Dear Mr. Fairchild:
You request our opinion regarding application of the mortgage registration fee statutes to the refinancing of a debt by a lender that has previously assigned the original mortgage securing the debt to a second lender. We presume that when you say the mortgage has been assigned that the instrument and the debt it secures have been transferred in toto.
K.S.A. 1992 Supp. 79-3102 provides in part:
"(a) Before any mortgage of real property, or renewal or extension of such a mortgage, is received and filed for record, there shall be paid to the register of deeds of the county in which such property or any part thereof is situated a registration fee of $.26 for each $100 and major fraction thereof of the principal debt or obligation which is secured by such mortgage and upon which no prior registration fee has been paid,
. . . .
"(d) No registration fee whatsoever shall be paid, collected or required for or on: . . . (3) any mortgage or other instrument upon that portion of the consideration stated in the mortgage tendered for filing which is verified by affidavit to be principal indebtedness covered or included in a previously recorded mortgage or other instrument with the same lender or their assigns upon which the registration fee herein provided for has been paid. . . ." (Emphasis added).
The answer to your question depends upon whether the new mortgage secures any part of the same principal indebtedness covered by the original mortgage. Had the original lender kept the debt and then refinanced it, mortgage registration fees would be owing only on any amount over that which was originally secured. Attorney General Opinions No. 90-127, 82-91, 81-229, 79-211. See Fourth National Bank v. Hill, 181 Kan. 683, 695 (1957) (where a note is given merely in renewal of another and not in payment thereof, the renewal does not extinguish the original debt). Likewise, if the original mortgage and note had been assigned and the assignee were doing the refinancing, fees would be owing only on the difference. See Attorney General Opinion No. 79-211 (the 1985 amendment to K.S.A. 79-3102 bolsters the conclusion reached in that opinion. L. 1985, ch. 322, sec. 1); 55 Am.Jur.2d Mortgages sec. 1273 (1971). However, in the scenario you present the original mortgage and note have been assigned (but not assigned back to the original lender) and the original lender now wants to refinance a debt it no longer holds. Presumably the original lender will pay off the debt that was assigned, releasing that mortgage, with the proceeds of a new loan. In Opinion No. 78-64 Attorney General Schneider stated as follows:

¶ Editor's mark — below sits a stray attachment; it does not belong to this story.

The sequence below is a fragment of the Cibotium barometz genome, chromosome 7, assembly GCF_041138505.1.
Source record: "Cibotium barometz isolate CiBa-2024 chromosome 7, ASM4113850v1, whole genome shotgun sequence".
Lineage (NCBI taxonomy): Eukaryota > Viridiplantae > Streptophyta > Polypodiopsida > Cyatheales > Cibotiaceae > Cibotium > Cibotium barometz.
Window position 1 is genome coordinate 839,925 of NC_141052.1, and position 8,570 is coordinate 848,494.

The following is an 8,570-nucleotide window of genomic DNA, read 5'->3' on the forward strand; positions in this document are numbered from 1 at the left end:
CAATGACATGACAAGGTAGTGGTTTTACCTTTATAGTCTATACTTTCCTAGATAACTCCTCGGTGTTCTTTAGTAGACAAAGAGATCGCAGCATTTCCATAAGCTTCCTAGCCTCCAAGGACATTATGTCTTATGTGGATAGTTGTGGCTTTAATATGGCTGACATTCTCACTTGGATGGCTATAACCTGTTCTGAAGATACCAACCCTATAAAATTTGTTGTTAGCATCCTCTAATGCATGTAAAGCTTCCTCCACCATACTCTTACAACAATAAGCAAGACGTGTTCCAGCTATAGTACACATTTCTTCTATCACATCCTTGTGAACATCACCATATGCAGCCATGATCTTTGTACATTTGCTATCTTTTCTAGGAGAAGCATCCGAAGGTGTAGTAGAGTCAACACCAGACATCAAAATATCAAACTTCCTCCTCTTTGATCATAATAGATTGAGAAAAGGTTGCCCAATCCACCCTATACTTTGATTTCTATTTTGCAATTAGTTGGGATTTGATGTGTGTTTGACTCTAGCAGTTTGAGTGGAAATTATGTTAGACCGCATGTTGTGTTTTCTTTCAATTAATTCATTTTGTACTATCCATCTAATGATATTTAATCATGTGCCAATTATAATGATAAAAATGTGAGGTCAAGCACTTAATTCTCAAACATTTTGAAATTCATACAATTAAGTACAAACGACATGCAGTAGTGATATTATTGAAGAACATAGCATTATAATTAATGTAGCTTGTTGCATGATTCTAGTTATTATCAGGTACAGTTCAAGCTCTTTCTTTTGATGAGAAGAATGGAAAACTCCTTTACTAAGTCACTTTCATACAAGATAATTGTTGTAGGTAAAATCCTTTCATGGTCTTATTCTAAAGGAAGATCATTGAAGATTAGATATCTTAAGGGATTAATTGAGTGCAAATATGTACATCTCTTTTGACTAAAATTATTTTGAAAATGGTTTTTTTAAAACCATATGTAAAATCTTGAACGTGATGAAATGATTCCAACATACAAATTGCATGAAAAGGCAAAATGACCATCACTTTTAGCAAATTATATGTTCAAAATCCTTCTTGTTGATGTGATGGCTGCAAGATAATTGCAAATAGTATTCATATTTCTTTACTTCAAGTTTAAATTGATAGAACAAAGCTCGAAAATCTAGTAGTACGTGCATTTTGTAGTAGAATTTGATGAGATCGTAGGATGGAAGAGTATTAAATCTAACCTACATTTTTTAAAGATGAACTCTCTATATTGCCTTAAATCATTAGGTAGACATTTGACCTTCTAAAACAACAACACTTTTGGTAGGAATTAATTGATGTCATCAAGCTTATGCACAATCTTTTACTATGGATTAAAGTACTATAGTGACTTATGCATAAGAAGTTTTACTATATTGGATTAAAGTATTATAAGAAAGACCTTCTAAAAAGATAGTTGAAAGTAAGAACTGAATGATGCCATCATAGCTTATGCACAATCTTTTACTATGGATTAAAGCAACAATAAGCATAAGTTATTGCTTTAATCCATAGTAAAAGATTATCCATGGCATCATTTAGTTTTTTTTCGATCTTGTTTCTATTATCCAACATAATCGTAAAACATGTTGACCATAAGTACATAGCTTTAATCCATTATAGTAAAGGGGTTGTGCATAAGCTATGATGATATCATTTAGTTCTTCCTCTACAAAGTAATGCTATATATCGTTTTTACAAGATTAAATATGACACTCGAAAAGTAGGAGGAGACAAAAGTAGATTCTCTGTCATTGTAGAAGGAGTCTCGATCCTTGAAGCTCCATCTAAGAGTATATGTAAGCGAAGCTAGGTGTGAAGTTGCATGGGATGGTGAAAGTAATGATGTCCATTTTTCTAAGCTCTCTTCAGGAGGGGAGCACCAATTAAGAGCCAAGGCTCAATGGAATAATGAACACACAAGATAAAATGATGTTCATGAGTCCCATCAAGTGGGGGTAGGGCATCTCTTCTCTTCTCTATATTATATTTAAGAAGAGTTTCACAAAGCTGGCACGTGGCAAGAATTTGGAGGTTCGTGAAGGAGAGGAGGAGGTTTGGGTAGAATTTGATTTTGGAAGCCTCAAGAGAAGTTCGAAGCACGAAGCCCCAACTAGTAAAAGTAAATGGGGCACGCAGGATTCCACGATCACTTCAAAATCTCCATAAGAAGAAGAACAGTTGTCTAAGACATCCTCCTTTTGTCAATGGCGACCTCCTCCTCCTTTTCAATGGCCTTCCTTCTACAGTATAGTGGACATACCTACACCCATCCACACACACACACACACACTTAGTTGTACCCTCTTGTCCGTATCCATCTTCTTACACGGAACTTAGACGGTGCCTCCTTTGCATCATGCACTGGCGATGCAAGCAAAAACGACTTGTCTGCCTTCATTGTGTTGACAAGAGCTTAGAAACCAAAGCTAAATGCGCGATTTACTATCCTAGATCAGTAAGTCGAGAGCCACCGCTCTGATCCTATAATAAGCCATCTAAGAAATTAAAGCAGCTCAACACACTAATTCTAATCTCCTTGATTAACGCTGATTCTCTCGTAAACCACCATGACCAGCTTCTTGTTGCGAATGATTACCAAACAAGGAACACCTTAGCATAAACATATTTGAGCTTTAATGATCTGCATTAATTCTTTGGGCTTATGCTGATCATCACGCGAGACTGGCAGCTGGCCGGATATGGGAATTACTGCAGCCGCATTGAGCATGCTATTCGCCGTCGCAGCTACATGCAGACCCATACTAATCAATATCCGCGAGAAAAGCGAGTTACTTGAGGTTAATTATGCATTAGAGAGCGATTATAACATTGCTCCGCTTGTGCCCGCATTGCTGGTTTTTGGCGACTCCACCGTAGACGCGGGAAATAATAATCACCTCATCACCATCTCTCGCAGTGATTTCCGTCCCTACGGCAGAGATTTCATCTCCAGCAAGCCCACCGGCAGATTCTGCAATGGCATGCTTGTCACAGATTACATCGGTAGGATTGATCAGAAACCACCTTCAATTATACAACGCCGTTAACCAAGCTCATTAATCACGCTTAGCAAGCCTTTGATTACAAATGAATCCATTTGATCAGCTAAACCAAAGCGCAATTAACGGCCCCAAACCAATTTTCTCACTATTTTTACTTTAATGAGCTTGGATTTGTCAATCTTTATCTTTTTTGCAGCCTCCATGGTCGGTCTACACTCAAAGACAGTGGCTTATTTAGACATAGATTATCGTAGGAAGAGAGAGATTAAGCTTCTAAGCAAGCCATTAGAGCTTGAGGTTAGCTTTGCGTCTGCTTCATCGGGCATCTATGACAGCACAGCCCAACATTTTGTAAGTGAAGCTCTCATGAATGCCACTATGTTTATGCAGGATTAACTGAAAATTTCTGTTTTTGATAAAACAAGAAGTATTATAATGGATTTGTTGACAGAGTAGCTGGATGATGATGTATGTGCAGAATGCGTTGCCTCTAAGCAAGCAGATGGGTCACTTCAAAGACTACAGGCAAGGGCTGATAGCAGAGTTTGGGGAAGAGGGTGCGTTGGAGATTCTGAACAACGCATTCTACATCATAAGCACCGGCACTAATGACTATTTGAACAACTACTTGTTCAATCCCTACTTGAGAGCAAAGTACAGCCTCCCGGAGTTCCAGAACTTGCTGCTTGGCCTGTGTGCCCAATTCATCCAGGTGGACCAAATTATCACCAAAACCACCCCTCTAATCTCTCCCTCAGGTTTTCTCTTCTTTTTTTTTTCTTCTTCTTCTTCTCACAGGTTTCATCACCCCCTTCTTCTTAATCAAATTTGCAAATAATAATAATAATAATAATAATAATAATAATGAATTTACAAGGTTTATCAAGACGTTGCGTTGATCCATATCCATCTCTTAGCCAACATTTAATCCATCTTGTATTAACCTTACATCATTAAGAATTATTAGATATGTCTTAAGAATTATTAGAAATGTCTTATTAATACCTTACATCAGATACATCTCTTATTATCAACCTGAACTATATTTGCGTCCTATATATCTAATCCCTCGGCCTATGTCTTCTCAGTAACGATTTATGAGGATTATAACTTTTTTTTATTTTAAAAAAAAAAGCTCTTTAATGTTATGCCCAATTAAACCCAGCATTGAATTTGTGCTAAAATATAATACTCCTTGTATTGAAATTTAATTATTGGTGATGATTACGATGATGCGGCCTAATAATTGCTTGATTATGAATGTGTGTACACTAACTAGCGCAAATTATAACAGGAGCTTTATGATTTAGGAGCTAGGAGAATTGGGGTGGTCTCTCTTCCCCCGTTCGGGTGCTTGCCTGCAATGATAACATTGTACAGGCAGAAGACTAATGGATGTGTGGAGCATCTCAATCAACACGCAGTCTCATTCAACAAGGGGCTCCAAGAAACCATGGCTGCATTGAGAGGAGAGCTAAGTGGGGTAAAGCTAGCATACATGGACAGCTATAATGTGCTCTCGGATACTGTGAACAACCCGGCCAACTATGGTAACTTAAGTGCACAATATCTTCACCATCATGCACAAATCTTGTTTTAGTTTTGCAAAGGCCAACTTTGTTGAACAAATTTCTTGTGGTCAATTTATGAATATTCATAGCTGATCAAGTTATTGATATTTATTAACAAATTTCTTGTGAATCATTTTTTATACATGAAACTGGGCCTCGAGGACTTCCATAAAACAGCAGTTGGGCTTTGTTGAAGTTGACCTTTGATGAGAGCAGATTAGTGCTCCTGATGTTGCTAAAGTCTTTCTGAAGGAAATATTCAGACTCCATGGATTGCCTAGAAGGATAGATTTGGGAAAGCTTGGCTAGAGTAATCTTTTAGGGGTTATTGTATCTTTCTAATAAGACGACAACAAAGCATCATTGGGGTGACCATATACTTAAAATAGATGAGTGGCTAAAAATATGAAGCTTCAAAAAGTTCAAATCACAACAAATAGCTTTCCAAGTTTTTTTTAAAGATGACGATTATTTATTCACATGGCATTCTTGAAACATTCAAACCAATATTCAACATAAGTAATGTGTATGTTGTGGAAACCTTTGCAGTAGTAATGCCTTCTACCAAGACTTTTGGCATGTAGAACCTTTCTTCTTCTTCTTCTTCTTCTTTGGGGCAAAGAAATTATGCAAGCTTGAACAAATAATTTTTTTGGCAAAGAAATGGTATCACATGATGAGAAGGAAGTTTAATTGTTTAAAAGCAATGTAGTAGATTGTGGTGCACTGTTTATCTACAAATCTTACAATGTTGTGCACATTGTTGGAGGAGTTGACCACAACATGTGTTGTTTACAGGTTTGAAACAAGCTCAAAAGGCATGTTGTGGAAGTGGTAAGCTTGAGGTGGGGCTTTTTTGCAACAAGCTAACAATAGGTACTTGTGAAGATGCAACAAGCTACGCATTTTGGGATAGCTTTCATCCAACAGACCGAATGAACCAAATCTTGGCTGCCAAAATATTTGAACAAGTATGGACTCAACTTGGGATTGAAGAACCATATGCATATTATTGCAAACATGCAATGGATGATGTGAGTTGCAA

"The fact that the mortgagor conveys to another does not change the relationship of the lender to the debt, where the buyer assumes the mortgage. But when the mortgagor conveys to a buyer who elects to do business with another lender, then a situation arises where the new lender must either recognize the first mortgage as a priority debt, or the new lender must pay off the first mortgage. But in paying off the first mortgage, the second lender has created an entirely new debt or obligation, all of which is subject to a new tax, imposed upon a new taxpayer."
In our opinion, the original lender that assigns the mortgage is like the new lender described above if the original lender pays, settles or satisfies the debt held by the assignee in the process of the "refinancing."
"It is a general rule that the question whether the taking of a new mortgage in place of a prior one amounts to an extinguishment thereof is one as to the intention of the parties, and if the facts and circumstances attending the transaction indicate that the subsequent mortgage was given and received as a full settlement and payment of the earlier mortgage, effect will be given to such intention." 55 Am.Jur.2d Mortgages sec. 1350 (1971). See also Potwin State Bank v. Ward, 183 Kan. 475, 482 (1958).
Thus, if in "refinancing" a debt that it has previously assigned, along with the mortgage, to another entity, the mortgagee settles or satisfies the assigned debt, mortgage registration fees would be due upon filing the new mortgage of record. However, it should be kept in mind that when determining whether an exemption applies, a register of deeds need not look beyond the four-corners of the instruments presented and may rely upon a sworn affidavit. If the affidavit proves to make a false statement, there may be a cause of action against its maker based on false writing or fraud.